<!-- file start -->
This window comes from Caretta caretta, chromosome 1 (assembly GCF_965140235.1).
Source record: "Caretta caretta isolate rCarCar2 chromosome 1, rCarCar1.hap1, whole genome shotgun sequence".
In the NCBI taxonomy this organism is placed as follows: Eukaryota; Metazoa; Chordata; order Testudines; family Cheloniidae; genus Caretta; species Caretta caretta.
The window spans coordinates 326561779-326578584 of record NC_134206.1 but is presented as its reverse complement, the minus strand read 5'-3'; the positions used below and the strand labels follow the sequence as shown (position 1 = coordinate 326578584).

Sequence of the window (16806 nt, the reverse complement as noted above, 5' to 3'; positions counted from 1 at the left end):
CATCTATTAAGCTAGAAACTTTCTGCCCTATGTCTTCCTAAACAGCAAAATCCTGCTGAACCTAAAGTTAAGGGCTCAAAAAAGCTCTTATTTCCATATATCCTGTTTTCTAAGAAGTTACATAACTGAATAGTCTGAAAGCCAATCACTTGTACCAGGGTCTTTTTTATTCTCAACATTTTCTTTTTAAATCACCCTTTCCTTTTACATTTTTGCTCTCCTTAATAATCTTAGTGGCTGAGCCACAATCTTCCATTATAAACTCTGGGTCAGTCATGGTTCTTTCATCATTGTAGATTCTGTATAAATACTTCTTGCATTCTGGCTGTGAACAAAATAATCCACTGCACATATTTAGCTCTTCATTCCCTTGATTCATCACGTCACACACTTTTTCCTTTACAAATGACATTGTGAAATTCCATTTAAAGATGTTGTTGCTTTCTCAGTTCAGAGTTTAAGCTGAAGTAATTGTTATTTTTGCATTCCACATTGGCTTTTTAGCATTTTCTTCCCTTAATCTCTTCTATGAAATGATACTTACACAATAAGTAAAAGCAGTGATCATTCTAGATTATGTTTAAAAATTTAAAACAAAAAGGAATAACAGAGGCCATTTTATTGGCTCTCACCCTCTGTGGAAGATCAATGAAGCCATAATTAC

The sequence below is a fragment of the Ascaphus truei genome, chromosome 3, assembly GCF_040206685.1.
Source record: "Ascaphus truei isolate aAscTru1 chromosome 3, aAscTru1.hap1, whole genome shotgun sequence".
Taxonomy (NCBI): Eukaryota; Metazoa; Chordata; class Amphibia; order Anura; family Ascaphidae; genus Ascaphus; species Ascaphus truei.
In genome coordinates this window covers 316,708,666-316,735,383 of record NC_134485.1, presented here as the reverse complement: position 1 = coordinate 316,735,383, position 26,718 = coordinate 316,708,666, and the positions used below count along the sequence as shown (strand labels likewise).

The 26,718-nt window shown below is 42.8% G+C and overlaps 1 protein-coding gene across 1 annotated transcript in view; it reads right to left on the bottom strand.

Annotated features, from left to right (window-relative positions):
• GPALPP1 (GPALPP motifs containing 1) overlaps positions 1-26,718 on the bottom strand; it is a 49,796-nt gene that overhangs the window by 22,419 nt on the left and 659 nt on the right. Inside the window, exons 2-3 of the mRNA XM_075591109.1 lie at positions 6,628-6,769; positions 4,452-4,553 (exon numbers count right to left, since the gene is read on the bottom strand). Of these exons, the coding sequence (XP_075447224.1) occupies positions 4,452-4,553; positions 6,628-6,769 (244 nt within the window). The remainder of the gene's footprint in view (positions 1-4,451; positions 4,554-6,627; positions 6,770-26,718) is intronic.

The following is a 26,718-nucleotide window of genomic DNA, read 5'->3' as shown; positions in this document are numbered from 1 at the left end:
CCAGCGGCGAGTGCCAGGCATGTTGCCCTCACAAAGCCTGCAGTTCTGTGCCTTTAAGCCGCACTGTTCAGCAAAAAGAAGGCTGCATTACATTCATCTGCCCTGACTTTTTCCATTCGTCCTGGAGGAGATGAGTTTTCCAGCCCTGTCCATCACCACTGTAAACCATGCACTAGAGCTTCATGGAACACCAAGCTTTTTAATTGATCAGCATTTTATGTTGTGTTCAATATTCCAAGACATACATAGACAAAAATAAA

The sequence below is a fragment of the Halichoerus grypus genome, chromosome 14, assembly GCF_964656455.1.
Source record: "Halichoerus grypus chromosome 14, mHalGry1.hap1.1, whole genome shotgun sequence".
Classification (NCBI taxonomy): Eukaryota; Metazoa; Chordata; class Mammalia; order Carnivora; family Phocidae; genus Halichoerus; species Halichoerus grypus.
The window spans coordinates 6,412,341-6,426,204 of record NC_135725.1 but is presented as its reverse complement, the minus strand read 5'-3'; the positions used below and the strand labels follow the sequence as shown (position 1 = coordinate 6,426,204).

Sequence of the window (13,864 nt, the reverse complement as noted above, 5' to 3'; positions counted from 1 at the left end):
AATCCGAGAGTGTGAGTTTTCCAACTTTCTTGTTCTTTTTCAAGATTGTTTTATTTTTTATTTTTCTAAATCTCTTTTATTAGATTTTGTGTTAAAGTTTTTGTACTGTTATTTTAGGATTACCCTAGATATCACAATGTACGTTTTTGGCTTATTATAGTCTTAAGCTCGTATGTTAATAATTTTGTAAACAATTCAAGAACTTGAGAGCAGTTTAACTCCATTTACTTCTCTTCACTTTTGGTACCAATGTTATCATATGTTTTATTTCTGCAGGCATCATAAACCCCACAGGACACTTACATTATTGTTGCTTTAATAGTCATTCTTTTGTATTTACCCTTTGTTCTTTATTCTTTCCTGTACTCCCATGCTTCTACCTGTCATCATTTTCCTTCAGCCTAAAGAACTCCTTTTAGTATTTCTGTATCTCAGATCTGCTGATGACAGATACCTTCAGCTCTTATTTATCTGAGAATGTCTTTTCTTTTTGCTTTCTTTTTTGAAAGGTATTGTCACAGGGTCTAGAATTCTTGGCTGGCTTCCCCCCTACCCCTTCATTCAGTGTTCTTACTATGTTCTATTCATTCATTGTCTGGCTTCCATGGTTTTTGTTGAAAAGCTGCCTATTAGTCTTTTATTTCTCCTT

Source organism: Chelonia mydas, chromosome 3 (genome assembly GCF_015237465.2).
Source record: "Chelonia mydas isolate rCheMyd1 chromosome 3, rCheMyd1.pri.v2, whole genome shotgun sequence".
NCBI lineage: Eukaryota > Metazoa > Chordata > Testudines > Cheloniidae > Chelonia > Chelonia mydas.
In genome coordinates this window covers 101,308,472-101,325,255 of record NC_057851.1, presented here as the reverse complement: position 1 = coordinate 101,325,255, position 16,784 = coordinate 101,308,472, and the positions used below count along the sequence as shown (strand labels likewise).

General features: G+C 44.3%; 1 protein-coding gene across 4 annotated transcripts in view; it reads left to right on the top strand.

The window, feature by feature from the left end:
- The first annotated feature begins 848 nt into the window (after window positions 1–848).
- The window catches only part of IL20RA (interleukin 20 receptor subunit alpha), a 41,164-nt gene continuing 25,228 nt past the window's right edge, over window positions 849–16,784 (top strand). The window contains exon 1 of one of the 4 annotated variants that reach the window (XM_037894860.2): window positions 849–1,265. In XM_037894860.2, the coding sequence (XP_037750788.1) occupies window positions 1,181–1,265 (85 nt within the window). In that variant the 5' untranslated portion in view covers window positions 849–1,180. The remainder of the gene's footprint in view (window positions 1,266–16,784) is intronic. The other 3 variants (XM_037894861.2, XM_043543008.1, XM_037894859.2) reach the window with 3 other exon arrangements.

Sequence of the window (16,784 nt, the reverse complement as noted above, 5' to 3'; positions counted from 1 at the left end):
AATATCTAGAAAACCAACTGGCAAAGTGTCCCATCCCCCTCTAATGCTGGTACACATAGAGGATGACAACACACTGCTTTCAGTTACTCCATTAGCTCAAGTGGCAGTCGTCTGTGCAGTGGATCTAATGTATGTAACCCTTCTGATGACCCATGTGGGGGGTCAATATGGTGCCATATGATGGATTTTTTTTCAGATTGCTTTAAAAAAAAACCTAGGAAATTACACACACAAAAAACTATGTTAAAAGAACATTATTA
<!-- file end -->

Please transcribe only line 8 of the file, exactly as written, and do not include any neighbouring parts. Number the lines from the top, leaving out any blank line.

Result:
Source record: "Ascaphus truei isolate aAscTru1 chromosome 3, aAscTru1.hap1, whole genome shotgun sequence".